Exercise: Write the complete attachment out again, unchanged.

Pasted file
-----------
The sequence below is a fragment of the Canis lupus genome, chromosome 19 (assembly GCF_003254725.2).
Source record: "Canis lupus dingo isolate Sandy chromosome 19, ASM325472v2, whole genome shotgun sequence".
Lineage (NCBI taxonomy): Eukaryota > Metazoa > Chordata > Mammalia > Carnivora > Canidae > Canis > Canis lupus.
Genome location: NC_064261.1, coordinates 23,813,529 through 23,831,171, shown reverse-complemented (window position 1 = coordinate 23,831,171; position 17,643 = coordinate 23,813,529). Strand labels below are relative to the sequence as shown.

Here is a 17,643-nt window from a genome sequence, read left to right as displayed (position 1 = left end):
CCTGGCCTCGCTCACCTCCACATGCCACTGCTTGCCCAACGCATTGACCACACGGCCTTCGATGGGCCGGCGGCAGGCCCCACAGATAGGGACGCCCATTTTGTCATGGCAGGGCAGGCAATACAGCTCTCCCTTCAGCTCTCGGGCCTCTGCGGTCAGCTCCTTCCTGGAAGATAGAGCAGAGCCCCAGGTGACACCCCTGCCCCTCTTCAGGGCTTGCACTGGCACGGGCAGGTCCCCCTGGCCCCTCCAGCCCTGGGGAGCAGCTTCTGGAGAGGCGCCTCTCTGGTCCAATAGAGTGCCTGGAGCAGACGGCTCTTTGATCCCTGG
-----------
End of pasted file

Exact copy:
The sequence below is a fragment of the Canis lupus genome, chromosome 19 (assembly GCF_003254725.2).
Source record: "Canis lupus dingo isolate Sandy chromosome 19, ASM325472v2, whole genome shotgun sequence".
Lineage (NCBI taxonomy): Eukaryota > Metazoa > Chordata > Mammalia > Carnivora > Canidae > Canis > Canis lupus.
Genome location: NC_064261.1, coordinates 23,813,529 through 23,831,171, shown reverse-complemented (window position 1 = coordinate 23,831,171; position 17,643 = coordinate 23,813,529). Strand labels below are relative to the sequence as shown.

Here is a 17,643-nt window from a genome sequence, read left to right as displayed (position 1 = left end):
CCTGGCCTCGCTCACCTCCACATGCCACTGCTTGCCCAACGCATTGACCACACGGCCTTCGATGGGCCGGCGGCAGGCCCCACAGATAGGGACGCCCATTTTGTCATGGCAGGGCAGGCAATACAGCTCTCCCTTCAGCTCTCGGGCCTCTGCGGTCAGCTCCTTCCTGGAAGATAGAGCAGAGCCCCAGGTGACACCCCTGCCCCTCTTCAGGGCTTGCACTGGCACGGGCAGGTCCCCCTGGCCCCTCCAGCCCTGGGGAGCAGCTTCTGGAGAGGCGCCTCTCTGGTCCAATAGAGTGCCTGGAGCAGACGGCTCTTTGATCCCTGG